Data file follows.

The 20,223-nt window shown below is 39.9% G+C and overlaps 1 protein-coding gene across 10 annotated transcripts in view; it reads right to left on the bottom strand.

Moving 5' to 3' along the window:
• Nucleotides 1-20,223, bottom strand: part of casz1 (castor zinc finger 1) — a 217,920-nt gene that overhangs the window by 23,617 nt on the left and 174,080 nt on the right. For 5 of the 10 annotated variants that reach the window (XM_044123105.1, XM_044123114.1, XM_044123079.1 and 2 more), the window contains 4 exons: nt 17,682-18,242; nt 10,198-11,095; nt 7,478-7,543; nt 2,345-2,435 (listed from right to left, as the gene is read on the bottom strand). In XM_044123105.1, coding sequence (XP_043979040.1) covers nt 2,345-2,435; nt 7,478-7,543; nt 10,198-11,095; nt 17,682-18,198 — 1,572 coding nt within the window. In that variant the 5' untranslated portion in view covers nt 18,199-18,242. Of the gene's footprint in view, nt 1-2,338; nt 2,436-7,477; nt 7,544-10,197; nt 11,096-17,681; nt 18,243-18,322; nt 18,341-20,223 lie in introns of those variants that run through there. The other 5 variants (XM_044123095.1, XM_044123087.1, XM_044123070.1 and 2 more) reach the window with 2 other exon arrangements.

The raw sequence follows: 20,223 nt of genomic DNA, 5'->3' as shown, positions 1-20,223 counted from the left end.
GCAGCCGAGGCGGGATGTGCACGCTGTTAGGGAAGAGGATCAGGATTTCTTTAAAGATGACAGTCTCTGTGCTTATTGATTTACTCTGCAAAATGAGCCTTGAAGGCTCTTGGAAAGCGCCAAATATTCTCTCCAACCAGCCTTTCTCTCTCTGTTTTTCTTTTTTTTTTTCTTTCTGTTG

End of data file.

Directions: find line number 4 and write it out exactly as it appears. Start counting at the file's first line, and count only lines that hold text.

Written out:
The raw sequence follows: 20,223 nt of genomic DNA, 5'->3' as shown, positions 1-20,223 counted from the left end.